Online Blogucation
15Jul/090

Data

I just got off the phone with a colleague who has lost 35 pounds in 2 months.  How did he do it?  Data.  Well, data mixed with exercise and technology to be more precise.  He tried the Nike / iPod experiment and he’s a believer.

This professor of communications and lover of cheese steaks bought a new pair of running shoes a few months back.  Then, he bought the Nike sensor system – a small sensor you put in your shoe somehow.  This sensor sends information to your iPod during a run.  That data tells you (in real time) how you’re doing, but it also allows you to see any trends in your running after you upload the data to the Nike+ website.  Apparently he’s run about 340 miles and his average speed has increased by 1 mile per hour.  He can tell you how many calories he’s burned and he’s delighted to tell you how many pounds he has lost.  

See, data is changing how we live.  And data aggregation, data mining, and data analysis are making our lives better as technology gives us more and more ways to use it quickly and easily.  For example, my wife was called a few months back about her credit card.  Visa thought she might have lost her card.  Why?  Because she purchased a dress that was 2 sizes too big!  Guess what?  Her card had been stolen.  (No, she had not gained any weight…that would have been awkward!)  The credit card company looks for patterns and found something odd in the behavior of the card.  So they checked.

Data is everywhere we look today.  New cars will tell you how many miles you have driven on a tank of gas and how many more you are likely to get out of that same tank.  There is a website where you can upload a sickness in your family.  Then, you can look around your city, state, or the entire country to see where other people are sick too.  Data might help you avoid the plague!!!

Data is useful and becoming easier and easier to digest.  My phone tells me when my flight is late – a handy little feature when you fly 100,000 miles a year.  My refrigerator tells me when the filter is no longer doing any good.  Heck, even my daughter’s baby monitor tells us when the battery is low.  From weather patterns to traffic patterns, data can make our lives tremendously easier.

So why is it so hard to find data for schools?  This is especially true with online schools.  Shouldn’t you know where your students spend their time in classes?  Don’t you think knowing how often you’re B students post vs your D students post to a discussion would be a good piece of information?  Does the first day a student checks into class help determine their probability of dropping?  If you don’t know the answers to these questions...it’s time to.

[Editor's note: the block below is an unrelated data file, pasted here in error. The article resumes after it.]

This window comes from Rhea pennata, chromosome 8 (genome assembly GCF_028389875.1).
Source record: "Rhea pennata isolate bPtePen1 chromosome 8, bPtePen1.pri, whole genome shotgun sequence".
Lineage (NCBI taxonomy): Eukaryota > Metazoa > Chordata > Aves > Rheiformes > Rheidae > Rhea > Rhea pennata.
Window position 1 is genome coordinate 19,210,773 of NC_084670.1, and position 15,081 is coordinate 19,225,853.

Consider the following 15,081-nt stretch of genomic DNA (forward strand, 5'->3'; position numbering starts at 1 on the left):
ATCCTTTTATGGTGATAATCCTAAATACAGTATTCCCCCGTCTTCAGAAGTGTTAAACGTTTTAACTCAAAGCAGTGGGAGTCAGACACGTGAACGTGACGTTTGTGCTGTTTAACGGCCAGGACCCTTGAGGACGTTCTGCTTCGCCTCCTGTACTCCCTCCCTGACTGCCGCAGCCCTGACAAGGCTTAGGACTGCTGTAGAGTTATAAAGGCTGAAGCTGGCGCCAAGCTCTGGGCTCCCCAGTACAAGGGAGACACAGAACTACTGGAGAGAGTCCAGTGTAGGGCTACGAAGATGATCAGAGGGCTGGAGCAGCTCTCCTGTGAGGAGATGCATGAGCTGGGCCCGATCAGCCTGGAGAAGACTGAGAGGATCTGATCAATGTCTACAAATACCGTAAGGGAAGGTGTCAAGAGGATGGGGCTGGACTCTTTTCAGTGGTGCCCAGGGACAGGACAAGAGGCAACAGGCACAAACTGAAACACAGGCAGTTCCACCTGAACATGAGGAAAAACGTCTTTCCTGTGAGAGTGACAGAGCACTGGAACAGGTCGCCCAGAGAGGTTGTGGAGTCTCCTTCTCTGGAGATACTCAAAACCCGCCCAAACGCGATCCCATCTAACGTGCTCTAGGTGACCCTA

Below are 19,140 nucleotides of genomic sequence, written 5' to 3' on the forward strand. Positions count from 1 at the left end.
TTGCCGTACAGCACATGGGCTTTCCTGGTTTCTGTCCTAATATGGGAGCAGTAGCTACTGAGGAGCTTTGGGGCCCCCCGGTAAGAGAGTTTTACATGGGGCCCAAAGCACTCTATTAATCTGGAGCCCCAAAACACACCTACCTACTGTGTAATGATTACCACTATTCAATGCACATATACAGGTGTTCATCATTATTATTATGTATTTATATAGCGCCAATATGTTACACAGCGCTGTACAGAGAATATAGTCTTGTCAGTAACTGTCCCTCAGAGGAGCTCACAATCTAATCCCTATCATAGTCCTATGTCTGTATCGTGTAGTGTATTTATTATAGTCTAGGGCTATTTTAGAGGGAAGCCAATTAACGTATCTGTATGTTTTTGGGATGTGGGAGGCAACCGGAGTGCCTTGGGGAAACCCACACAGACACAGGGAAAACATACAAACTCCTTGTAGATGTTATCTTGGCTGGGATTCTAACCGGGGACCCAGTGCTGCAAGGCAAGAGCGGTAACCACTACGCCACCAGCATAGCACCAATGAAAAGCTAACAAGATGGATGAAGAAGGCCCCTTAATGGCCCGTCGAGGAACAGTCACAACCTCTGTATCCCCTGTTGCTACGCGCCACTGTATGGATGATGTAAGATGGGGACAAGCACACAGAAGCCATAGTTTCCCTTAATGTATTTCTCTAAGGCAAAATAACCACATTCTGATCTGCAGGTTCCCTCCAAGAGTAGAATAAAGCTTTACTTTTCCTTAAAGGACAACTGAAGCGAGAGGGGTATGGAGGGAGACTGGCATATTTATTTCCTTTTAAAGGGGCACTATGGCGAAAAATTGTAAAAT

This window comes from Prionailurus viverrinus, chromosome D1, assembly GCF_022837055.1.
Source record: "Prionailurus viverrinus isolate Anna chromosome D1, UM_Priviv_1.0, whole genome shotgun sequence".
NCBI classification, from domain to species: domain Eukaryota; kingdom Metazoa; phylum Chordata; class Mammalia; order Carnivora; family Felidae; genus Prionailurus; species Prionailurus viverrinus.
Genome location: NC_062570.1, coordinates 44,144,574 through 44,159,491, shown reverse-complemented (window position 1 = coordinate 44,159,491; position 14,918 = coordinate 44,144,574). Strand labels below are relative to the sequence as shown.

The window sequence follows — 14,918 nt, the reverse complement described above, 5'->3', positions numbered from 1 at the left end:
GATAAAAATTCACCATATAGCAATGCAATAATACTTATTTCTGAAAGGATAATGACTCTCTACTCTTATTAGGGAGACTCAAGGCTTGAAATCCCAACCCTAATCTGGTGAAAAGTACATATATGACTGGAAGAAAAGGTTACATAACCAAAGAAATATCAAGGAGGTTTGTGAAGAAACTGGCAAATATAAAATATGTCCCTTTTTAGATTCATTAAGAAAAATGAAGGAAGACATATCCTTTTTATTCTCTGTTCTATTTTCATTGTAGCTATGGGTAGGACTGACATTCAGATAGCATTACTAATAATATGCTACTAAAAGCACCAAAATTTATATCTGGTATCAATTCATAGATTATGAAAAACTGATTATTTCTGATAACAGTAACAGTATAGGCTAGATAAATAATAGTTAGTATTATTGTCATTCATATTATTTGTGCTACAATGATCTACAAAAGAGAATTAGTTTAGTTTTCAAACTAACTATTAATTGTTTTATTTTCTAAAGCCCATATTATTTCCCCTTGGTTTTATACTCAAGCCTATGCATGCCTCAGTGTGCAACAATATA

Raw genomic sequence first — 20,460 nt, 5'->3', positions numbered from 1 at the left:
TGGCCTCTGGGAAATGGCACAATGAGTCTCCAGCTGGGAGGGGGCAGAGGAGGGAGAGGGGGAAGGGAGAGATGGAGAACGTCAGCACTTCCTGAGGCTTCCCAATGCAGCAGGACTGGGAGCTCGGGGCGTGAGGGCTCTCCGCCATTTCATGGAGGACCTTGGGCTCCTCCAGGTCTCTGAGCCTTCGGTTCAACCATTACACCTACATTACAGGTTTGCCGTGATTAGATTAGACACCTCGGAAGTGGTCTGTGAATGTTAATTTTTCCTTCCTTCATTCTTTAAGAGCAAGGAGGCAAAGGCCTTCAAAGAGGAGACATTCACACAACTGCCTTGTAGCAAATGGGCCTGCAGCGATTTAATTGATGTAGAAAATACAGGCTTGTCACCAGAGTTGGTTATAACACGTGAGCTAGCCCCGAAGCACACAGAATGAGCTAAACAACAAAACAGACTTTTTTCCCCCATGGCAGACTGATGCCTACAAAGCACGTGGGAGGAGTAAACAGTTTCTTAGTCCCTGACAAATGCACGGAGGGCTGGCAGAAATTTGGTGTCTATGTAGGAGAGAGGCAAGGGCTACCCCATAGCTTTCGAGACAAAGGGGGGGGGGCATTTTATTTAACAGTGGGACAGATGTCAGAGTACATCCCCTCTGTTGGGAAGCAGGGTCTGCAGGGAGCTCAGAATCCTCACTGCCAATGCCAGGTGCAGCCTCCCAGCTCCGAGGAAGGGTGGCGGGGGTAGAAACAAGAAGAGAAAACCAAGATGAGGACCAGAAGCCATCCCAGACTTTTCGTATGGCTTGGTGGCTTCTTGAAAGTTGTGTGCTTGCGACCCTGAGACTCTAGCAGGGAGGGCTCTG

One of my favorite tools I’ve ever gotten to work with is a business intelligence tool, created by IBM, that we overlay classes with in our system.  This tool allows me and my team to try and predict success, correlate at-risk behaviors to drops, and find benchmarks to hold students accountable to.  Did you know that in most online courses a larger class size (30-35) tends to have a better completion rate than classes with less than 30?  It’s been proven time and time again through data.  (Mind you – data can also beg lots of questions!)

Data mining is becoming easier and easier as technology evolves.  Data analysis is becoming more and more automated.  It’s time for your school’s programs to join the party!  Trends and operational reports are crucial to making accurate predictions and drawing quality conclusions today.  Accreditors are soon going to see this power and demand evidence of data-driven decisions for their schools.  But before the ‘stick’ of accreditation swats at you, shouldn’t you look to the carrot of quality?  Granted, this power can be abused.  (My boss loves to look at my completion rates and give me grief as my public speaking class isn’t the highest completed class on campus…it’s public speaking!)  But the data is there whether you mine it or not.  The information to help you increase retention is sitting there whether or not it’s analyzed.  

We study, analyze, and mine data for everything else today.  It’s time to get education up to speed, don’t you think?  Now if you’ll pardon me…I need to get to a store to buy a sensor.  My pants don’t quite fit like they did last year…

 

Jeff D Borden, M.A.

Senior Director of Teaching & Learning

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